Adolescents’ Perceptions

In my last post, I invited readers to consider the difference between being firm and being angry. The recommendation was that parents focus on ways to be firm in terms of voice tone and body while at the same time not attempting to overwhelm children with angry, threatening voice tones and body language.

 What tone is your voice?

Noteworthy is an interesting caveat to this concept, something I learned when studying the season of life called “adolescence.”

It turns out that there is a time when adolescents’ perception of voice tones shifts so they are no longer able to differentiate a calm, firm statement from an angry expression.

This website, contains an article by Carolyn Penniman, entitled Understanding Brain Development Is Useful When Handling Conflict With Teens: Misperception Of Emotion By Teens Is Due To Changes During Brain Development. It describes the work of  neuroscientist Dr. Jay Giedd from  the National Institute of Mental Health.  Dr. Giedd has studied the development of the adolescent brain for more than 20 years.

Diane Wagenhals, Program Director, Master Trainer, Curricula Writer, Researcher, Mother and GrandmotherDevelopment

Dr. Giedd has found that there is tremendous growth in the brain during adolescence 

He cites, “New circuits are wired as the brain produces an overabundance of brain cell branches that become more efficient by pruning those that are not used. While this process is taking place, different parts of the brain are activated in response to experience, increasing the urgency and intensity of emotional reactions. Hormonal changes due to sexual development, in addition to stress hormones like cortisol, contribute to teens misreading emotional signals. While adult brains use the prefrontal cortex, considered the executive center of the brain for making rational decisions, the teen brain’s amygdala is activated when interpreting emotional expressions. The amygdala is the anger center of the brain, and teens often mistake fear or surprise for anger. A teen may feel that a parent is yelling, when they are actually speaking in a calm, firm tone of voice. They may interpret a look of disapproval to mean “I hate you”. These perceptions may result in escalation of the disagreement, compounded by accusations and frustration.”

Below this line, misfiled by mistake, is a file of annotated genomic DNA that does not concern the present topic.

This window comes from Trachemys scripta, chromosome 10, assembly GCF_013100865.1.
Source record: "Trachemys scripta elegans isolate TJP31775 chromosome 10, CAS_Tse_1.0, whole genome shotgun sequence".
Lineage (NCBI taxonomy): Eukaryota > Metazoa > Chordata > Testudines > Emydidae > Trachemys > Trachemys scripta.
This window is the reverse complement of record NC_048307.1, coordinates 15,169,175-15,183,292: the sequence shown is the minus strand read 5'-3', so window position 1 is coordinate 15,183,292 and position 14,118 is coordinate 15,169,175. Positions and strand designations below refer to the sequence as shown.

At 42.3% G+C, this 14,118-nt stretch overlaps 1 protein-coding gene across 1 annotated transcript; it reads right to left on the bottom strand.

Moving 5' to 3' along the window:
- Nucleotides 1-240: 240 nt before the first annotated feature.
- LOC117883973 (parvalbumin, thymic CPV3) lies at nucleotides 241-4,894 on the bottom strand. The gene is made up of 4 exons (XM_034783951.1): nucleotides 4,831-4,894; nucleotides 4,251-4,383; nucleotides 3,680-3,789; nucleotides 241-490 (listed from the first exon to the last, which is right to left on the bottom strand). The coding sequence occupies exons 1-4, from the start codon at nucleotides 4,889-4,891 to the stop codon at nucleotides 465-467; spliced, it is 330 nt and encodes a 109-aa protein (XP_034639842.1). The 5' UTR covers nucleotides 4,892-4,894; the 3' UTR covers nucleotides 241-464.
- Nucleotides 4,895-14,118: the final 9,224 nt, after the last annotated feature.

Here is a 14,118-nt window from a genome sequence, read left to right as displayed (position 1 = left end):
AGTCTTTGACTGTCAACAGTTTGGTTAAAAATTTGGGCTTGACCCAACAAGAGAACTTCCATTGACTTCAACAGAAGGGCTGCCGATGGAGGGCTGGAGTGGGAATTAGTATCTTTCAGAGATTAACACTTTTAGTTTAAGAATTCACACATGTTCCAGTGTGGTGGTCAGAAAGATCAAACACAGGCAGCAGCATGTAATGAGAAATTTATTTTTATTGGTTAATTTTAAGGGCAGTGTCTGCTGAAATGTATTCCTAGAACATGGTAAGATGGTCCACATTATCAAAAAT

[For more information: National Institute of Mental Health ]

This can explain why some young people accuse parents of yelling at them when parents are speaking in a normal, calm voice. These teens are not trying to be difficult or unreasonable. The way their brains interpret words and voice tones causes distortions as their still-under-construction brains try to make sense of the world.

This information makes it even more important for parents to use as calm a voice as they can when disciplining and to not take it personally or think their teenager is being overly dramatic or having a hearing problem when that teenager says, or even yells, “Why are you yelling at me!”

A helpful mantra for parents to keep in mind when they are disciplining is that discipline should not be an emotional event.

Being mindful with regard to one’s tone of voice is an important consideration along with sensitivity when children or adolescents become upset, because what they hear projected is not exactly what a parent is attempting to project.

Rather than becoming defensive, parents can acknowledge what their teen is experiencing and can insert some reassurance: “It sounded to you like I was yelling at you and that didn’t feel good. I was trying to say… I didn’t mean this to sound like I am angry, rather I wanted you to know that this is something important for you to understand.”

Parents also need to keep in mind that some children are much more sensitive temperamentally to not only what their parents say, but how they say it. Sometimes even very sensitive babies can cry if a parent uses a loud voice, whether it is in anger, or even when expressing exuberance or joy.

Invitation to reflect:

  1.  If you are the parent of a teen or even pre-teen, have you noticed times when your child accused you of yelling when you are not yelling? How did that make you feel?
  2. Does this information provide some explanation and even reassurance? How does it change how you feel towards a young person who is perceiving anger when in fact you are speaking calmly but firmly?

Diane Wagenhals, Director of Institute for Professional Education and Development, Lakeside Educational Network